The Discourse about the Noble Search

[3. The Decision to Search for Awakening]

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I also, monks, before the Awakening, while still an unawakened Bodhisatta, being myself subject to birth, sought out what was subject to birth, being myself subject to old-age, sought out what was subject to old-age, being myself subject to sickness, sought out what was subject to sickness, being myself subject to death, sought out what was subject to death, being myself subject to grief, sought out what was subject to grief, being myself subject to defilements, sought out what was subject to defilements.

Then, monks, this occurred to me: ‘Why, being myself subject to birth, do I seek out what is subject to birth, being myself subject to old-age, do I seek out what is subject to old-age, being myself subject to disease, do I seek out what is subject to disease, being myself subject to death, do I seek out what is subject to death, being myself subject to grief, do I seek out what is subject to grief, being myself subject to defilements, do I seek out what is subject to defilements?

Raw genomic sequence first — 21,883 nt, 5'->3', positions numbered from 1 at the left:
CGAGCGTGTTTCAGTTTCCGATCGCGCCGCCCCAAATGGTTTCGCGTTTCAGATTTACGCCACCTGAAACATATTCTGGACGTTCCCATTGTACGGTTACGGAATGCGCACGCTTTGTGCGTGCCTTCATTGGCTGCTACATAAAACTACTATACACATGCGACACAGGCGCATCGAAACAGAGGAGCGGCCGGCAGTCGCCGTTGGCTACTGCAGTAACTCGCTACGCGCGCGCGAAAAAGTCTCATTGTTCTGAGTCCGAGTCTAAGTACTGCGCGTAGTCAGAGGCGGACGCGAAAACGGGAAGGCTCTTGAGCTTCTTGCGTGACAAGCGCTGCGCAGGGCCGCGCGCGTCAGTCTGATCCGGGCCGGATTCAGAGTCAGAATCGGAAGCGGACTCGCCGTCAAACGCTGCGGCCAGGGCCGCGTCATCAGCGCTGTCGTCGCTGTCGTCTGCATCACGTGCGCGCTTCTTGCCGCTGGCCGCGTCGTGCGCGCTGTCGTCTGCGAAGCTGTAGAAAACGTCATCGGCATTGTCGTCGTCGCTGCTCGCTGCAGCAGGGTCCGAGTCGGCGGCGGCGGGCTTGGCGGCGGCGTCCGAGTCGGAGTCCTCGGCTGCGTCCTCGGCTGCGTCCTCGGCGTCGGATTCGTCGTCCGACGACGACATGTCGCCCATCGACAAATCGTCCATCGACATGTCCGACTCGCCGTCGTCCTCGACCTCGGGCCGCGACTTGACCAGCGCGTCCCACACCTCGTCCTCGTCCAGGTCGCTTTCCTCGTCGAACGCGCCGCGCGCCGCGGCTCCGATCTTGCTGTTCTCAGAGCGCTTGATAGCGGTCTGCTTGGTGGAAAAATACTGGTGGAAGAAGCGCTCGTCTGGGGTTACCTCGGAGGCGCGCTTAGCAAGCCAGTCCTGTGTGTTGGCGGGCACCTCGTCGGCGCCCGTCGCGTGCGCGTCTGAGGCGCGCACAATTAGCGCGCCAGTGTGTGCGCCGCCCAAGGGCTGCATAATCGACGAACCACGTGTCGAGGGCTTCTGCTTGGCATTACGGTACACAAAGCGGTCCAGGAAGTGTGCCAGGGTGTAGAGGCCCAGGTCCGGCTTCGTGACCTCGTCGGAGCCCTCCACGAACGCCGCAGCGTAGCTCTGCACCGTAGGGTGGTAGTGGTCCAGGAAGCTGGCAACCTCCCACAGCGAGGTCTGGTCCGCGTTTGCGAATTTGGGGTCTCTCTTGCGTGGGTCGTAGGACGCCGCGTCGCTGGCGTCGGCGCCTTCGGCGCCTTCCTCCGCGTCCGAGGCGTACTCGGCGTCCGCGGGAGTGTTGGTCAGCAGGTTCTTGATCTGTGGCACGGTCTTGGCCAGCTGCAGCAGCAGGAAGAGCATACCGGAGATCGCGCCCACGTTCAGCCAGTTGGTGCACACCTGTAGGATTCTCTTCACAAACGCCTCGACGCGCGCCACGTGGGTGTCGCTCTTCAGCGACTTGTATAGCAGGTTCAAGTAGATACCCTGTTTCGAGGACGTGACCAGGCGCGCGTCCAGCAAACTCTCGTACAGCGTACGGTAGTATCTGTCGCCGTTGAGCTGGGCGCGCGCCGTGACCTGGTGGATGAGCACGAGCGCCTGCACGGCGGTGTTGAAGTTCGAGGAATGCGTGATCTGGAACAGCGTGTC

What if I, being myself subject to birth, after understanding the danger in being subject to birth, were to seek out the birthless, supreme, secure Nibbāna,

being myself subject to old-age, after understanding the danger in being subject to old-age, were to seek out the ageless, supreme, secure Nibbāna,

being myself subject to disease, after understanding the danger in being subject to disease, were to seek out the sickless, supreme, secure Nibbāna,

being myself subject to death, after understanding the danger in being subject to death, were to seek out the deathless, supreme, secure Nibbāna,

being myself subject to grief, after understanding the danger in being subject to grief, were to seek out the griefless, supreme, secure Nibbāna,

being myself subject to defilements, after understanding the danger in being subject to defilements, were to seek out the undefiled, supreme, secure Nibbāna?’